UL Innovation Series: ShotLink technology
Gary Williams sits down with former USGA technical director Frank Thomas to discuss the development and use of ShotLink technology by the PGA Tour.
Innovation: The Stimpmeter
Former USGA technical director Frank Thomas talks with Gary Williams about how to measure the speed of greens with a Stimpmeter.
UL Innovation Series: Golf ball aerodynamics testing
Gary Williams sits down with former USGA technical director Frank Thomas to discuss the most innovative developments in the game of golf. This week’s innovation is testing and measuring the aerodynamics of the golf ball.
Innovation: Evolution of the golf ball
Former USGA technical director Frank Thomas talks with Gary Williams about how the golf ball has evolved to its present form.
Innovation: Titanium's impact on golf
Former USGA technical director Frank Thomas talks with Lisa Cornwell about the impact that titanium has had on the game of golf.months topic is titanium, we're please to be joined right now by Frank Thomas , the former technical director of the USGA for over 25 years. Frank first of all thanks a lot. For the time. Yeah. Why was titanium firstin, increase in distance has actually flattened off a little. Wow, just incredible technology Frank Thomas thanks a lot for your time in being with us. You're welcome. That has been this month's UL Innovation Series.
UL Innovation Series: Graphite Shafts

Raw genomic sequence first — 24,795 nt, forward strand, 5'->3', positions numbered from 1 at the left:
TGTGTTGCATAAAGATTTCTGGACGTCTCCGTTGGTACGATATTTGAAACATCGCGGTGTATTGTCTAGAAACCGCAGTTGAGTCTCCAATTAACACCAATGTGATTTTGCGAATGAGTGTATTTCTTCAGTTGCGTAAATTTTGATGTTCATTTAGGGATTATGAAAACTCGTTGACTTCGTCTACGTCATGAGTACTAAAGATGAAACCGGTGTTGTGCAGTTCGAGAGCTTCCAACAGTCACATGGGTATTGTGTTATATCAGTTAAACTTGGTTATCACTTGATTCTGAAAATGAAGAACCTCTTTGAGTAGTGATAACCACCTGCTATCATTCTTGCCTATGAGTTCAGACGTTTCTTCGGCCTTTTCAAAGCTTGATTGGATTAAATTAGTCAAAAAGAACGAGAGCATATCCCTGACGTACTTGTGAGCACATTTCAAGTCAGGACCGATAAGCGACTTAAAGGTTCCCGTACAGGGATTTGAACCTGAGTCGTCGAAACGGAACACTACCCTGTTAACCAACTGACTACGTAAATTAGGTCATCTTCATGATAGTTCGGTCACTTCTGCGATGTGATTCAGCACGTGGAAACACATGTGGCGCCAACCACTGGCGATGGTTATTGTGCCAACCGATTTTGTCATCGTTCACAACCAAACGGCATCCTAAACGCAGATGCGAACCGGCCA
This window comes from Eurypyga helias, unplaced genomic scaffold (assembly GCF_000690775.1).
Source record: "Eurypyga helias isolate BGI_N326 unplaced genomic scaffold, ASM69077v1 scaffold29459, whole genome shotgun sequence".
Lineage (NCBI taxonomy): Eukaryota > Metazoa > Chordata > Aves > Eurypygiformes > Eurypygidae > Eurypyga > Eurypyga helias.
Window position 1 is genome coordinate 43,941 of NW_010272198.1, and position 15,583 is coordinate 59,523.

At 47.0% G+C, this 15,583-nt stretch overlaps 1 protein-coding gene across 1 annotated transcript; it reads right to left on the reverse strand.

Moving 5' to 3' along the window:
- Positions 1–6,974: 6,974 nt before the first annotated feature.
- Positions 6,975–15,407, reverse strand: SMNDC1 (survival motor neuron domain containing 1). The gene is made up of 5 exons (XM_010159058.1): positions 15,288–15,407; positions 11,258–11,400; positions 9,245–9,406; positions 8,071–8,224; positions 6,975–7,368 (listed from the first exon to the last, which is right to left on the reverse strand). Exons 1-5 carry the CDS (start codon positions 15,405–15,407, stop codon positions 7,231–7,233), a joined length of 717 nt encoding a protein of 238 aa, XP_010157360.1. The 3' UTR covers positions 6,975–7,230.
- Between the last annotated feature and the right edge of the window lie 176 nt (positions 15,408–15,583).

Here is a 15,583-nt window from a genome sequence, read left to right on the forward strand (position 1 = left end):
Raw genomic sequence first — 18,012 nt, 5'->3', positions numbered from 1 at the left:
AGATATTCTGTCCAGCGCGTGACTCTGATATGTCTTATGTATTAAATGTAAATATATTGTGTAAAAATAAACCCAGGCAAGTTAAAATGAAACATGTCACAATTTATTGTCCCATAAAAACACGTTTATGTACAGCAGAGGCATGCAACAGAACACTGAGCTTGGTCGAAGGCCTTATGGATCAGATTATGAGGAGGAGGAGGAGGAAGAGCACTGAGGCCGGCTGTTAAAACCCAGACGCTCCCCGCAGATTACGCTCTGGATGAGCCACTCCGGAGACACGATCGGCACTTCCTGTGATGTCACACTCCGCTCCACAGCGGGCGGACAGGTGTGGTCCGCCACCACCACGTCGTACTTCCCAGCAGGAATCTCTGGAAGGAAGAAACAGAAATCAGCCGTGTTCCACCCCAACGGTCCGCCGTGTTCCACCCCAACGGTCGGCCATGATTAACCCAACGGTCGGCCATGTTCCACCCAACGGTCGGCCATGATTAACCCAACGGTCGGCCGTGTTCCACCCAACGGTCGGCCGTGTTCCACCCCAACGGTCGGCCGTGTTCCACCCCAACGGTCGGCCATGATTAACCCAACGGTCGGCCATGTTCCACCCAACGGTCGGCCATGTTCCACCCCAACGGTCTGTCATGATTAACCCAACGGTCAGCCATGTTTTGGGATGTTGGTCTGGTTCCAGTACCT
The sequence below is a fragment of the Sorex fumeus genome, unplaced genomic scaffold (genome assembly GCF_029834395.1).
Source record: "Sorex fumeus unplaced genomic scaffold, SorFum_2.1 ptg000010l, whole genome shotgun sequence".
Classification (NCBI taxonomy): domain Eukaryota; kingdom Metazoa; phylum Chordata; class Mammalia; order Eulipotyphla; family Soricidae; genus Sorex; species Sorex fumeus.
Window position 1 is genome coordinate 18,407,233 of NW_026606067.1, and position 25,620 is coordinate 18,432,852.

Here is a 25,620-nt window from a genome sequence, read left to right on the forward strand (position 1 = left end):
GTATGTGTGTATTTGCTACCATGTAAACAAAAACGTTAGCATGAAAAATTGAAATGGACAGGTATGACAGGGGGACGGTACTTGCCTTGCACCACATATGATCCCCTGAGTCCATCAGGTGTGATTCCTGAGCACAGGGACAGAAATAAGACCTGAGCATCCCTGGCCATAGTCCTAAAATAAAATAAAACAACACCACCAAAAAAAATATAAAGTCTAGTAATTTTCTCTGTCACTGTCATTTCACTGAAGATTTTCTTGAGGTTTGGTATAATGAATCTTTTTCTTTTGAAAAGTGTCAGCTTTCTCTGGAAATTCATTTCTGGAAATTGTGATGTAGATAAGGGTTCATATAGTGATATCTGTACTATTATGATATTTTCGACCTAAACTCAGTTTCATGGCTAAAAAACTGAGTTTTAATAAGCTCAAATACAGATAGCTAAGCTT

Gary Williams sits down with former USGA technical director Frank Thomas to discuss the most innovative developments in the game of golf. This week’s innovation is the graphite golf shaft.to this installment of the UL Innovation series. Gary Lims joined by Frank Thomas , the former technical director from the United States Golf Association. Today we focus on graphite. Before we get to that, the, the origins of the shaft in the golf club date all the way back to the 1400s. Correct they used to be wooden shafts, you know, some branches or whatever they had. And then eventually turned out to be hickory shafts, and then, and then they went to steel. The steel was invented in 1911 and perfected, probably later, a couple of years later than that. Then aluminum shafts and, and fiberglass shaft and I was doing some work in 1968 on researching composites. And then I designed a fiberglass shaft. Union Carbide came to me asking me to try and introduce this new material called graphite used in space for nosed cones and pressure vessels, et cetera. We tried for the first materials who would look too stiff and, and, and not strong enough and then when she modified the material, and we came out with the graphite shaft . And this is filament wound, so it's very expensive way of doing it, but 1969 introduced the graphite shaft then. They've seen the finished product Frank, but the reality is, is that we're talking about microscopic materials here. Very much I